More than 600 species of bark beetles in the U.S. and Canada kill thousands of pine trees each year. There are guidelines for preventing the spread of bark beetles, but there is little you can do once your trees are infested. Different varieties of beetles kill trees in widespread areas of the U.S. For proper control, you need to identify the beetle infesting your trees.
Avoid Tree Stress
Avoid damaging the roots and trunk of your trees. Thin dense stands of trees so that the remaining trees are more vigorous and able to withstand infestations of bark beetles. Water around the outer canopy, not near the trunk of the tree. Water your tree twice a month during periods of drought. The water should penetrate at least 1 foot below the surface.
Prune Diseased Trees
Remove infested limbs or dying trees so that beetles don't move to nearby trees. Don't prune when bark beetles are flying. Don't prune pines from February to mid-October.
Some beetles like freshly cut wood and trees that are dying or have recently died. Get rid of that wood. Chip it or burn it. Cover firewood with clear plastic and put it under the sun to kill any beetles.
Predator insects won't eliminate bark beetles, but they can help. The blackbellied clend (Enclerus lecontei), the predaceous fly (Medetera aldrochii), the trogossitid beetle (Temnochila chlorodia), parasitic wasps and snakeflies will all attack pine bark beetles.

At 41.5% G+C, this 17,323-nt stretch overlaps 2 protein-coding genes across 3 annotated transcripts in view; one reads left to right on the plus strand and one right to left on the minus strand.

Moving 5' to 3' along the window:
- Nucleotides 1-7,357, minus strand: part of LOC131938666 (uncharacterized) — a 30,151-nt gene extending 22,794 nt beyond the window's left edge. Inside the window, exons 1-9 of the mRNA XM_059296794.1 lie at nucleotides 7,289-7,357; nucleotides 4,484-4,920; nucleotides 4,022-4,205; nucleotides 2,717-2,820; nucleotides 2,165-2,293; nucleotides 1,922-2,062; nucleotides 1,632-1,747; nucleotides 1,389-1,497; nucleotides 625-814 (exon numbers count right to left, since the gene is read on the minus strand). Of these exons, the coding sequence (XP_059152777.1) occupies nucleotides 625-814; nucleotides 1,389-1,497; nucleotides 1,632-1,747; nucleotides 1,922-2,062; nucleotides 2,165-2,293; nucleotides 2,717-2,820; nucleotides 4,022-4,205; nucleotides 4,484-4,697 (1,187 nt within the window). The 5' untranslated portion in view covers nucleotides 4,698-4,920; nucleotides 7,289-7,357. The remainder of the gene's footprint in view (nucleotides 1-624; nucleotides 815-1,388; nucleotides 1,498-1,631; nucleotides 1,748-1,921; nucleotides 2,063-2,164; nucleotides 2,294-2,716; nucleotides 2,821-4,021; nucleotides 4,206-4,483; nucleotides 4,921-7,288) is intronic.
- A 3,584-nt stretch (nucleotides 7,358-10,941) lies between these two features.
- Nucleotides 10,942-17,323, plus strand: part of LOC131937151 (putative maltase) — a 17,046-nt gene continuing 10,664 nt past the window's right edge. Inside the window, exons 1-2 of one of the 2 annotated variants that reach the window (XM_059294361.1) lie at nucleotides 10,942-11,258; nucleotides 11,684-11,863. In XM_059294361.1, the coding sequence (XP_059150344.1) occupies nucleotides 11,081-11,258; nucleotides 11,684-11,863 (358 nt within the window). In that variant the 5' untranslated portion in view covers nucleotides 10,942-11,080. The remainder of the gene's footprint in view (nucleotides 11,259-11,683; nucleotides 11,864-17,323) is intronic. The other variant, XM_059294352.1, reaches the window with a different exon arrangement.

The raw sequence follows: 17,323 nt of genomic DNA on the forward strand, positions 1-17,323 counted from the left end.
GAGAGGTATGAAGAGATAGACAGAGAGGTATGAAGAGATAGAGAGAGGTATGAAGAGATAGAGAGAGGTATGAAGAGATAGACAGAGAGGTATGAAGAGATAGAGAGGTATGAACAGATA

Once bark beetles have penetrated the bark, it is too late to control them with insecticides. Target beetles with chemicals when they land on trees and begin boring into the bark to lay eggs. There is no benefit to using insecticides to kill beetles on trees that have been attacked previously. You will only kill insects that are beneficial. Carbamates, pyrethroids and other insecticides can be applied before trees of value are attacked. Contact your state agricultural extension service or state department of agriculture for a list of insecticides registered to prevent bark beetle infestation.
Monitor Beetle Spread
If you know there are bark beetles in your area, you can use insecticides effectively, but you need to detect the beetles quickly. Semiochemicals are used as bait trap beetles. They are pheromones excreted by congregations of beetles or scents of trees that lure beetles. Seriochemical baits are placed in cardboard or plastic funnel traps that flying beetles see as a dark, cylindrical silhouettes.
To trap the Mediterranean pine engraver beetle, the U.S. Forest Service recommends a semiochemical attractant of Ipsdienol, 2-methyl-3-buten-2-ol and a-pinene. This beetle attacks loblolly, ponderosa and tamarack pines, plus Douglas fir and spruce trees.
The Forest Service recommends a-pinene and trans-verbenol to trap the red-haired bark beetle that infests Eastern white, jack, loblolly, lodgepole and ponderosa pines among other trees.
To trap the pine shoot beetle, use a-pinene and trans-verbenol. The pine shoot beetle attacks jack, loblolly, lodgepole, red, Scots, slash, ponderosa and Virginia pines.
Contact your local agricultural extension service or state department of agriculture on how to obtain and use these baits and traps.